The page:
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Turnstile Jumpers and Broken Windows: Policing Disorder in New York City (From Zero Tolerance: Quality of Life and the New Police Brutality in New York City, P 19-49, 2001, Andrea McArdle and Tanya Erzen, eds. -- See NCJ-188321)

NCJ Number
Tanya Erzen
Date Published
31 pages
This paper profiles and critiques New York City's Quality of Life campaign, which targets "disorder" offenses in the belief that this reduces more serious crime.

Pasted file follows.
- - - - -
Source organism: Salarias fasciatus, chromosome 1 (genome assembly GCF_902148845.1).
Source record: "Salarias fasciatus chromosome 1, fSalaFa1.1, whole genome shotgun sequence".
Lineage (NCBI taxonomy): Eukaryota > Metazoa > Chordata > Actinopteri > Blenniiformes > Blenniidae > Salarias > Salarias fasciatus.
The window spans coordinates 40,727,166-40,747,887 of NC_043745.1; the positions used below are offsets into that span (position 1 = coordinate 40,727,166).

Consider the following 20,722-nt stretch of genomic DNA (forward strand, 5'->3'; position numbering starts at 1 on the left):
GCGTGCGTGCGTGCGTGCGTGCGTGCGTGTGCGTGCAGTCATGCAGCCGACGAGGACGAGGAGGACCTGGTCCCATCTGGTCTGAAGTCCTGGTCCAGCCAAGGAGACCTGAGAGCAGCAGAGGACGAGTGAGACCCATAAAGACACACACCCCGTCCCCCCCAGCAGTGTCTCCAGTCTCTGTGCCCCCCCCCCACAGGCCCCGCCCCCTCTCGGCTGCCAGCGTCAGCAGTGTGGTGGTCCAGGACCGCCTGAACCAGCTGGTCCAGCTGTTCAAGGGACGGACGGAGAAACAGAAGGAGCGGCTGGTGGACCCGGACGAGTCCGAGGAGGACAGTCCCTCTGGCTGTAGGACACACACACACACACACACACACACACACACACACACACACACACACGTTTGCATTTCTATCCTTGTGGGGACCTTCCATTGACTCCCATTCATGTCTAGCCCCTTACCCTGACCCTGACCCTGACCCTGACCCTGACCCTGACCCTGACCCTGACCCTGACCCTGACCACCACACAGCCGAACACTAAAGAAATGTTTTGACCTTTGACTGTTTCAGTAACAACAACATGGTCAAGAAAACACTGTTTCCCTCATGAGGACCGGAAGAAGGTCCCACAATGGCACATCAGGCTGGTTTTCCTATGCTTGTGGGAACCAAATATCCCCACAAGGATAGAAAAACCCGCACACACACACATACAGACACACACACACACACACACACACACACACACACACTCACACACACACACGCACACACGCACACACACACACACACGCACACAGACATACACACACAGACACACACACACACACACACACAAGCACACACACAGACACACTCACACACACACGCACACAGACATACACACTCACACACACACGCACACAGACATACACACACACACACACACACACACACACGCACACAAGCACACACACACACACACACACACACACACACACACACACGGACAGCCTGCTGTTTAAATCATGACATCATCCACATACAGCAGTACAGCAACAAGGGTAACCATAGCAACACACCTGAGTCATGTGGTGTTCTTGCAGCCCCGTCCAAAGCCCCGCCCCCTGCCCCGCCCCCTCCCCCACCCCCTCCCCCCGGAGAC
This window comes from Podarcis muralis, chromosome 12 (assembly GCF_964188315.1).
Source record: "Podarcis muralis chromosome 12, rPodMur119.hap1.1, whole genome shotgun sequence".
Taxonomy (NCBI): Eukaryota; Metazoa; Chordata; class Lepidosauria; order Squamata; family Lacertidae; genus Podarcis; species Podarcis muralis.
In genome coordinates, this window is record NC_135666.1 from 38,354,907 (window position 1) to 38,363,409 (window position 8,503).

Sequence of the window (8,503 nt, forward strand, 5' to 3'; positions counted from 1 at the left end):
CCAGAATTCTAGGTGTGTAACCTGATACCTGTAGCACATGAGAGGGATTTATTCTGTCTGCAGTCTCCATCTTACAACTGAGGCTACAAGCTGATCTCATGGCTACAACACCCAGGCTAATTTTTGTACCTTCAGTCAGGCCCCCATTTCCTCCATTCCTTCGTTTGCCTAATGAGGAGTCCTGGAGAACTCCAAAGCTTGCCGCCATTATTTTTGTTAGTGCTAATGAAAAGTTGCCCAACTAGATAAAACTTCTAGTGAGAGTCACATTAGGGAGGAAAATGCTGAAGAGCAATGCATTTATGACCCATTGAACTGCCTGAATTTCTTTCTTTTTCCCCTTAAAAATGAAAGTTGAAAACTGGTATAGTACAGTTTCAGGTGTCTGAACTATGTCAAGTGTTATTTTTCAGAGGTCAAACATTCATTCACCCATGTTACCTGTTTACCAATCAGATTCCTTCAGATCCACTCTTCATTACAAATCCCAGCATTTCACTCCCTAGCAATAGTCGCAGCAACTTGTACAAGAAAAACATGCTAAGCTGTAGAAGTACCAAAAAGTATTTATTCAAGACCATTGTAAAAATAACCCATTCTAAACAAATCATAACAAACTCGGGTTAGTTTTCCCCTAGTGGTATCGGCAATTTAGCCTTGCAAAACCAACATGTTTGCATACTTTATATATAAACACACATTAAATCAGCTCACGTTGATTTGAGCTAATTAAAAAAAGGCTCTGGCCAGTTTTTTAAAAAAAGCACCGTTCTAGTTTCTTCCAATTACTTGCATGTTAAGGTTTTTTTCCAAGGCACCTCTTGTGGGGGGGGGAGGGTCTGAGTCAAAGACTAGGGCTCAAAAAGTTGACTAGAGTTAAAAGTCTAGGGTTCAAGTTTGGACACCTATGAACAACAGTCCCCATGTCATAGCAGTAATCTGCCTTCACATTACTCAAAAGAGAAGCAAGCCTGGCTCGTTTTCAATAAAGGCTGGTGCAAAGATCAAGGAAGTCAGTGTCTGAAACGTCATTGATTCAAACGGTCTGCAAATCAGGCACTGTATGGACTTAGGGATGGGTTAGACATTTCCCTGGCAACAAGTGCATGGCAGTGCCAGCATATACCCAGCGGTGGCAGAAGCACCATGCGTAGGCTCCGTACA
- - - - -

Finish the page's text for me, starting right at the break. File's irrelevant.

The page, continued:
The campaign's premise is two-pronged. First, the same people who jump a subway turnstile or wash a windshield uninvited may very well be felons and robbers, rapists and burglars. Second, a broken window, a trash-strewn street, or a homeless person asleep on a bench symbolize disorder. This disorder initiates a snowball effect, whereby drug dealers, vandals, and other urban predators begin to engulf a neighborhood. The actual Quality of Life enforcement options consist of a list of 25 offenses that include panhandling; window washing; leaving property such as mattresses, shacks, or structures on public streets; the removal of residential trash; urinating in public; disorderly behavior on park department property; disorderly behavior in transit facilities; public consumption of alcoholic beverages; operation of a sound-reproduction device without a permit; street vending without a permit; public lewdness; open fires; unreasonable noise; and loud motorcycles. Although they are not named explicitly, homeless men and women have been the most obvious targets of the Quality of Life campaign and are the most likely to be considered the visual and social emblems of disorder. Further, the Public Lewdness code has been used to target gay men in an arbitrary and homophobic manner. Despite the campaign's avowals of sensitivity to neighborhoods, surveillance of disorderly behavior has taken the place of actual mutual collaboration between officers and residents of a neighborhood, which is a basic tenet of community policing. Also, as a result of Quality of Life policing and surveillance, more people have become targets of harassment and violence by police officers, who are driven to make as many arrests as possible. By handing over the informal power to define deviance to police officers and some community members, New Yorkers have relinquished their right to live in a democratic and diverse city. 55 notes and appended selections from the NYPD Quality of Life Enforcement Options Reference guide for police officers